Head to head: Vladimir Putin, right, takes issue with Gennady Zyuganov, his main rival in the 2012 presidential election. Source: AP
When Vladimir Putin
announced in September that he would run for president in next year’s election,
no one doubted he would return to the position he held between 2000 and 2008.
The dominant figure in Russian politics for more than a decade, he had enjoyed
high approval ratings as both president and prime minister.
But the poor showing of United Russia in the recent State Duma elections and
subsequent street protests seem to have thrown a spanner in the works. “People
are demanding more respect from the authorities,” says Andrei Ryabov of the
Carnegie Centre in Moscow.
Aside from United Russia, there are six nationally registered political
parties, but there are no obviously strong presidential candidates in any of
them. While covering a diverse set of political viewpoints, from nationalist to
liberal, none has widespread appeal among the voters.
The Communist Party of the Russian Federation (CPRF) is the most credible
opposition, with a membership of more than 180,000. Its candidate has been
second in every presidential election since the fall of the USSR, with the
party leader Gennady Zyuganov losing the first-round vote to then-President
Boris Yeltsin in 1996 by a margin of just 3 percent.
Though the CPRF has attracted high-profile candidates opposed to the ruling
regime, they have generally lacked ideological credentials. It has also failed
to modernise: unlike the Communist Party of the Soviet
Union after 1956, it officially celebrates Stalin’s rule.
Mr Zyuganov, 67, has headed the party since 1993, but now relies mainly on protest
votes for his popularity. Announcing his intention to run for president earlier
this year, he said: “A gang of folks who cannot do anything in life apart from
dollars, profits and mumbling, has humiliated the country.”
a party widely rumoured to have been set up by the Kremlin in 2006 precisely to
take votes from the Communists, also appeals to a left-leaning electorate with
promises of a new socialism of the 21st century. Leader Sergei Mironov was
speaker of the upper house of the Russian parliament from 2001 to 2011.
Previously a staunch Putin supporter, he also announced his intention to run
for president earlier this month.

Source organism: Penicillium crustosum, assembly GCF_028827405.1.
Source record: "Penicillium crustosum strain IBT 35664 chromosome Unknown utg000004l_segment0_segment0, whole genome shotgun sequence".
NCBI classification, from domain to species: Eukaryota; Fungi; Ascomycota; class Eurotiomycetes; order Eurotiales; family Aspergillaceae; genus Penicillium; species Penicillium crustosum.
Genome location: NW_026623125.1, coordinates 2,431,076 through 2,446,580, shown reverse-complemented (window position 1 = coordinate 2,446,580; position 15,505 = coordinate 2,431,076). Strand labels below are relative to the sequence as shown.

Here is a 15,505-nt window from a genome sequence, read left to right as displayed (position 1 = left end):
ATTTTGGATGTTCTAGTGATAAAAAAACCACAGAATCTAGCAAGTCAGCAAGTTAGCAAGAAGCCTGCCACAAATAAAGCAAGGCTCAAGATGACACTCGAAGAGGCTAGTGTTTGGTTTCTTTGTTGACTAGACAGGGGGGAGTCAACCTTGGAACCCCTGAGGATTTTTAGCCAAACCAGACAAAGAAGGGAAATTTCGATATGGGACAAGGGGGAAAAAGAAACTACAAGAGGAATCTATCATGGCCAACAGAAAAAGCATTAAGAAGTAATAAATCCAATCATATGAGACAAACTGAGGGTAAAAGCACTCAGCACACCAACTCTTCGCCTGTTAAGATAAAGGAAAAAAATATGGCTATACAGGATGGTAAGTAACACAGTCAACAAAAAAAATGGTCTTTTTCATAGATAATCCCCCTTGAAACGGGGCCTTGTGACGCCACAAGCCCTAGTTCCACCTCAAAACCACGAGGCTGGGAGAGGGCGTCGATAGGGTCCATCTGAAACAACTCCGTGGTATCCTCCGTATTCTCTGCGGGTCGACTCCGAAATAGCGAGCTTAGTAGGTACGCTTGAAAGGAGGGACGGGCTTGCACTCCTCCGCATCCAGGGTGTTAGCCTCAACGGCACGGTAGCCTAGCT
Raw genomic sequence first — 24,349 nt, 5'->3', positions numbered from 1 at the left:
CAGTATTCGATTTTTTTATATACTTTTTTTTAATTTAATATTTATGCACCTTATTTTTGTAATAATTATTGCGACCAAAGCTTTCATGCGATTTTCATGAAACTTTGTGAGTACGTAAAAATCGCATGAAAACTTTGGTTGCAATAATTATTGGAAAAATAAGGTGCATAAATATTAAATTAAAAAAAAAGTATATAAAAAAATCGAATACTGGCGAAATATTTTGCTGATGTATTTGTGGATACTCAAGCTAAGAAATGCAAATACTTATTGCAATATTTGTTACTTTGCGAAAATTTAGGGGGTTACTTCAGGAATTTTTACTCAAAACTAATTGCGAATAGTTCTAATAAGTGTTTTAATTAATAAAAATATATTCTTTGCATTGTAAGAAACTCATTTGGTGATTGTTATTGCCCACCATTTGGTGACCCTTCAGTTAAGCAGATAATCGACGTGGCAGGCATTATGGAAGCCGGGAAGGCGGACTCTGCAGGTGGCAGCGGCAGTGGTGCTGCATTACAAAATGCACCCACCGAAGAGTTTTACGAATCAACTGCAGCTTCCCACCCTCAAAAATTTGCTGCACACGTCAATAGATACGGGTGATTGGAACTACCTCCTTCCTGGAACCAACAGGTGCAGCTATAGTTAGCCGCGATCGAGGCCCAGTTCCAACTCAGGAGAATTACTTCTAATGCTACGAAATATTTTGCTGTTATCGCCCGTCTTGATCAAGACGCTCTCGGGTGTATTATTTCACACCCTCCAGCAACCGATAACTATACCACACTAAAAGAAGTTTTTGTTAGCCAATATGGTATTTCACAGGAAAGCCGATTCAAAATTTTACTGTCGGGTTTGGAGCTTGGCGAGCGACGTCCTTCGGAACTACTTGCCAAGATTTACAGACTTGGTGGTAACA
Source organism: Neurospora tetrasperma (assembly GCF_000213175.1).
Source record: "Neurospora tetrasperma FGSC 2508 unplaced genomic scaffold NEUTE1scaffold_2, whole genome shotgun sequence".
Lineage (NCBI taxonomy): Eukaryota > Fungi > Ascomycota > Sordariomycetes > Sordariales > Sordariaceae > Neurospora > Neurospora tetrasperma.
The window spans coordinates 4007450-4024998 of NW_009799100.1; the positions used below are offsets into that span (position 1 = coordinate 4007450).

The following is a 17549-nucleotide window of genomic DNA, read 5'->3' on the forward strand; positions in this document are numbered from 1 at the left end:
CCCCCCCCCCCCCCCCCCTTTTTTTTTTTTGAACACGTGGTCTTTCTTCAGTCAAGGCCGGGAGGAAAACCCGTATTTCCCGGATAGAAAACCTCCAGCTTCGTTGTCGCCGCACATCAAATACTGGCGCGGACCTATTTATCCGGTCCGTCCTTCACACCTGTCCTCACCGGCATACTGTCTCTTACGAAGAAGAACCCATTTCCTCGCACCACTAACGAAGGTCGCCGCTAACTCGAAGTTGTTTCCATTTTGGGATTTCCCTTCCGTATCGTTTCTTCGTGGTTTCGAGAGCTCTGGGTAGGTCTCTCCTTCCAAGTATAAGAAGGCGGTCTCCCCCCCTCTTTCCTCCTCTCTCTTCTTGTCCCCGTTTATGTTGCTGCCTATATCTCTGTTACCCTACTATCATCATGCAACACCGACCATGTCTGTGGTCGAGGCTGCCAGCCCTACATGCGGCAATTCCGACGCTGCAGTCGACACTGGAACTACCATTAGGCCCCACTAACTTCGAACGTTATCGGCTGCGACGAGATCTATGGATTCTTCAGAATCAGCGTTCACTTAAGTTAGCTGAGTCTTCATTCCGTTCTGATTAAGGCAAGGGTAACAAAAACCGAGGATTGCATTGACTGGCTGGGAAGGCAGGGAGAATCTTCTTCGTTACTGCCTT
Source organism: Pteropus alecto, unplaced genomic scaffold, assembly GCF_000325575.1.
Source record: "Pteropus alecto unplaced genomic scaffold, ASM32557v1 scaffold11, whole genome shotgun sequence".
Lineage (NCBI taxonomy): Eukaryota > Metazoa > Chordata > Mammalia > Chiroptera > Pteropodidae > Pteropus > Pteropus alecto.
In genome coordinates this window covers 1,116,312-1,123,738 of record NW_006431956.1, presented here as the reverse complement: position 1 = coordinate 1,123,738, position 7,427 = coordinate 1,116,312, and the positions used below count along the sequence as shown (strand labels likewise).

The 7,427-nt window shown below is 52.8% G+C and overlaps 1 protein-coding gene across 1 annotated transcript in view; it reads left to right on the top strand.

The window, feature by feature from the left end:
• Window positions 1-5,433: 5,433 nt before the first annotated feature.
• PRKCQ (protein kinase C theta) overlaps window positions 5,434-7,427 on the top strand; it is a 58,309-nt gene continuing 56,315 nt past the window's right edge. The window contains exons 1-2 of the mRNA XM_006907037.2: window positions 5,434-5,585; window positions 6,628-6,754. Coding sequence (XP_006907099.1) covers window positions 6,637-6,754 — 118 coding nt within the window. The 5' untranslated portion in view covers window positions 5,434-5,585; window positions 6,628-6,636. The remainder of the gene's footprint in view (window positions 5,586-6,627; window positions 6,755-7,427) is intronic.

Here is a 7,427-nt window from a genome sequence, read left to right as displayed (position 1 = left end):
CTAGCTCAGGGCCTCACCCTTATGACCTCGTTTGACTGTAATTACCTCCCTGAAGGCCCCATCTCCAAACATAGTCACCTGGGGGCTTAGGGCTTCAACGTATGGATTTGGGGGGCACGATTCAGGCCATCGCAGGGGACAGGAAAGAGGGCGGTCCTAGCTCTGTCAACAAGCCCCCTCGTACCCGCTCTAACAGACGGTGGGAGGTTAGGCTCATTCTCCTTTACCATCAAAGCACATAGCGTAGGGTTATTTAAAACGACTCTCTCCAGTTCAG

Another long-standing political heavyweight is Vladimir Zhirinovsky, head of
the Liberal Democratic Party of Russia (LDPR) since its inception in 1991.
While the party has positioned
as anti-government with several nationalist slogans, it has voted in favor of practically every major
The remaining parties – liberal-leaning Yabloko, Right Cause and Patriots of
Russia – only have single-figure approval ratings so could not be credible
competition, although Yabloko will field a candidate in the shape of the economist
and intellectual Grigory Yavlinsky.
“A drop in oil prices could be enough to turn these political leaders into
genuine opposition [candidates],” says Mr Ryabov. “However you feel about
Zyuganov, Zhirinovsky and Mironov – they’re professional politicians. They
understand how society feels and know how to react. Look at Eastern Europe in
the late Eighties: previously loyal political parties in East Germany and Poland split with the government,
and some of them came to power.”
Not everyone is waiting for the parties to modernise. Mikhail Prokhorov – Russia’s
billionaire owner of the New Jersey Nets – recently announced his desire to run
for the country’s top office.
For most of the past decade, big money had stayed out of Russian politics.
Maybe too many dashes. But this year Mr Prokhorov joined the Right Cause
political party – designed to appeal to a liberal-leaning, urban electorate –
and announced his intention to take Mr Putin’s job as prime minister. Then he
was voted out of the party after having spent millions of his own dollars on
billboards and promotions across the country.
Mr Prokhorov’s announcement that he would be running as an independent caused a
stir in the media – especially after Mr Prokhorov promised to release the
jailed oil baron Mikhail Khodorkovsky if he was elected.
Another widely-circulated name is the lawyer-turned-anti-corruption blogger
Alexei Navalny, described as “the only electable Russian” by the opposition
journalist Yulia Latynina. Mr Navalny rose to fame after launching a popular
website exposing corruption in state organisations and companies.
One of his strategies was to buy a small number of stocks in state companies
and use Russian investor protection laws to obtain information. However, Mr
Navalny shocked both Western and Russian observers when he attended a Russian
nationalist march earlier this year. He has denied any intention to run for
president, and the polls – conducted in November by the Levada Centre – show
that only around 1 percent of Russians trust him.
While few doubt that Mr Putin will win the top job in the end, his relationship
with the newly elected parliament and society is anything from certain. United Russia recently
surrendered half of the parliamentary committee chairmanships, which it had controlled
for four years, to opposition parties following the election results.
“If Putin doesn’t win in the first round of elections and has to face someone
in a run-off, this will be a major signal from society that things need to
change,” says Dmitry Babich, a political analyst at RIA Novosti.
“But I’m sure he’ll win in the second round. There’s not a single figure to unite the opposition like in 1991; there’s not even a few single figures who could agree between themselves.”
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